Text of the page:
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Republican Health Care Bill Dead After 2 More Senators Oppose It

Sen. Jerry Moran, R-Kan., speaks to reporters following a town hall meeting earlier this month. Moran and Utah Sen. Mike Lee joined the "no" vote on the Republican-sponsored Obamacare replacement bill
John Hanna
Sen. Jerry Moran, R-Kan., speaks to reporters following a town hall meeting earlier this month. Moran and Utah Sen. Mike Lee joined the

Two more senators have added their names to the list of "no" votes on a motion to bring the Republican plan to replace Obamacare to the floor, ensuring that it doesn't have enough support.

Republicans Mike Lee of Utah and Jerry Moran of Kansas have added their names to those of Sens. Rand Paul of Kentucky and Susan Collins of Maine who already announced their opposition. With only 48 other Republicans in the Senate and no support from Democrats or independents, the measure is effectively dead.

"We must now start fresh with an open legislative process to develop innovative solutions that provide greater personal choice, protections for pre-existing conditions, increased access and lower overall costs for Kansans," Moran said in a statement.

The Better Care Reconciliation Act (BCRA) had been the latest Republican attempt to replace the Obama administration's Affordable Care Act after an earlier GOP effort failed.

After Lee and Moran made their announcements, President Trump tweetedthat Congress shouldn't worry about replacing Obamacare immediately, and should just dump it.

Sen. John McCain, whose unexpected surgery on Saturday led Senate GOP leaders to slow their push for the measure, issued a statement calling for the party to stop looking for a quick path to a health care overhaul:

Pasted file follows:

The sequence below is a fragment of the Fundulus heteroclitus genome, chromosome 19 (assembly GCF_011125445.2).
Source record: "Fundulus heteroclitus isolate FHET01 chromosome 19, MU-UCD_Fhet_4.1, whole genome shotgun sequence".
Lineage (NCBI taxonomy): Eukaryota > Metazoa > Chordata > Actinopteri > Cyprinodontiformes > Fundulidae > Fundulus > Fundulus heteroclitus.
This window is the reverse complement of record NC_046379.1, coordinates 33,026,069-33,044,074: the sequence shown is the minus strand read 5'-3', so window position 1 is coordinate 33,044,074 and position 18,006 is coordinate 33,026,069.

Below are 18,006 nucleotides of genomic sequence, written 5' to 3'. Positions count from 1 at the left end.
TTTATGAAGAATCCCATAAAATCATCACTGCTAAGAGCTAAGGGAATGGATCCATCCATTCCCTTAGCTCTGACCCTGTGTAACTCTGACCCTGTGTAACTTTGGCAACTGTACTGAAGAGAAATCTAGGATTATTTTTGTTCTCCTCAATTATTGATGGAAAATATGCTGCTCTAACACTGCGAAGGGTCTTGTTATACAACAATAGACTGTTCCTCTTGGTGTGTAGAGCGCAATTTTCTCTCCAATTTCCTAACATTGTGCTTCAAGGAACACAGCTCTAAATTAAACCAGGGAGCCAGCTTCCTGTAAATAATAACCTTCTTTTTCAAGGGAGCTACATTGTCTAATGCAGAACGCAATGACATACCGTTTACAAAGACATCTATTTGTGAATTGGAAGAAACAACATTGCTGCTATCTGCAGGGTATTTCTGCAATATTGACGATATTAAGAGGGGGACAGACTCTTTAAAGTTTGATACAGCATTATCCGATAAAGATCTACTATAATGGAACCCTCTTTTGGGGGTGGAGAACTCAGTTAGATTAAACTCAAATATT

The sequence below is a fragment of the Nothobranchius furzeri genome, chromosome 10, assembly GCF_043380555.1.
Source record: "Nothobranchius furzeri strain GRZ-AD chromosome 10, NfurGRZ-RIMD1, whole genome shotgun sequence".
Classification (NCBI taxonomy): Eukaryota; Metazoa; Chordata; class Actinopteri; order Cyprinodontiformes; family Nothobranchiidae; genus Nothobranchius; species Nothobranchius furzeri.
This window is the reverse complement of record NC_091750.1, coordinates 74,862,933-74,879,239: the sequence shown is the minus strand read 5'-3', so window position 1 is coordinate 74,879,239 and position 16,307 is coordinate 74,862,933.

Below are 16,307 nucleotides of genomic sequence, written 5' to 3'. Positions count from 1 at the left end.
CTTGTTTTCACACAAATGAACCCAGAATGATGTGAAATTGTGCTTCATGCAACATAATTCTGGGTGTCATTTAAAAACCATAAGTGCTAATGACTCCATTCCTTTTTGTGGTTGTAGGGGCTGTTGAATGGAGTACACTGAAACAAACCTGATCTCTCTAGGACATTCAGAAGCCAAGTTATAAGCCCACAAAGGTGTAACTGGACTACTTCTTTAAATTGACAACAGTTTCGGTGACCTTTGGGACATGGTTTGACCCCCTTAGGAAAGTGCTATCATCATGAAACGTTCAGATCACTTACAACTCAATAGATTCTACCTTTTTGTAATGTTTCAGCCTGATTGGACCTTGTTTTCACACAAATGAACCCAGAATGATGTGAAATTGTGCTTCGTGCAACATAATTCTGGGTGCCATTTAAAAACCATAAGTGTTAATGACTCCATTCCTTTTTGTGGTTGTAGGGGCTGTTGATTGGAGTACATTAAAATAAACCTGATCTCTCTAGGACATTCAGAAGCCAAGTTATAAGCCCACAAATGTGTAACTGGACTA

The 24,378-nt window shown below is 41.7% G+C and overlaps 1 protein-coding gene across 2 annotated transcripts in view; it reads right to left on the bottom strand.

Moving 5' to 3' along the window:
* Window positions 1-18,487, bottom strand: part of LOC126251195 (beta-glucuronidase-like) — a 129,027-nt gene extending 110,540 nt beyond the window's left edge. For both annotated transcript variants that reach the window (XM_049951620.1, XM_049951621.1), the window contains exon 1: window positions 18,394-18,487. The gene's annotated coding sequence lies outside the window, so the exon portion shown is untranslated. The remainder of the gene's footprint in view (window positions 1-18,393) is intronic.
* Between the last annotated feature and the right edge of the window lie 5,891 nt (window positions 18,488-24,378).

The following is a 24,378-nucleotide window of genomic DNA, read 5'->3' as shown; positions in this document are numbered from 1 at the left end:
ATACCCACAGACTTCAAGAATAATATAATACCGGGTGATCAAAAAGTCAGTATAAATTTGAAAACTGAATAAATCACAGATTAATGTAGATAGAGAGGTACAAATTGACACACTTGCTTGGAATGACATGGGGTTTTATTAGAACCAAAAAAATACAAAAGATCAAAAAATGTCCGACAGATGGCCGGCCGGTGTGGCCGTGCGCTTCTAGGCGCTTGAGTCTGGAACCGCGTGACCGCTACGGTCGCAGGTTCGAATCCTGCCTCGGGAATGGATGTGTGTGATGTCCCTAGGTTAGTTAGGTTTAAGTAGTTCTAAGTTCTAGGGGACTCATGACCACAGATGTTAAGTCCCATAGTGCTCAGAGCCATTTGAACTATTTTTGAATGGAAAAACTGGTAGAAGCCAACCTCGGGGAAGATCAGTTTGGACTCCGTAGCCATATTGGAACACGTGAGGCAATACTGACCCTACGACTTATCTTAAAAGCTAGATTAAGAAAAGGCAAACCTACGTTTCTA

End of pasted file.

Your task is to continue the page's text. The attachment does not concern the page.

"One of the major problems with Obamacare was that it was written on a strict party-line basis and driven through Congress without a single Republican vote. As this law continues to crumble in Arizona and states across the country, we must not repeat the original mistakes that led to Obamacare's failure. The Congress must now return to regular order, hold hearings, receive input from members of both parties, and heed the recommendations of our nation's governors so that we can produce a bill that finally provides Americans with access to quality and affordable health care."
As NPR's Geoff Bennett and Tamara Keith reported earlier this week, Senate Republicans, realizing how close the tally was, had delayed taking up the measure until McCain was well enough to return to the Senate.

Geoff and Tamara wrote: "McConnell had been in a rush to get the bill to a vote, in part because it was thought more time wouldn't help and could hurt the chance for passage."

"We look forward to Congress continuing to work toward a bill the president can sign to end the Obamacare nightmare and restore quality care at affordable prices," a White House spokesman said, declining to be identified by name.

New York Sen. Charles Schumer said in a statement that the "second failure of Trumpcare is proof positive" that the bill is "unworkable."

"Rather than repeating the same failed, partisan process yet again, Republicans should start from scratch and work with Democrats on a bill that lowers premiums, provides long term stability to the markets and improves our health care system," Schumer said.
Copyright 2017 NPR. To see more, visit http://www.npr.org/.

Erica Peterson is WFPL's Director of News and Programming.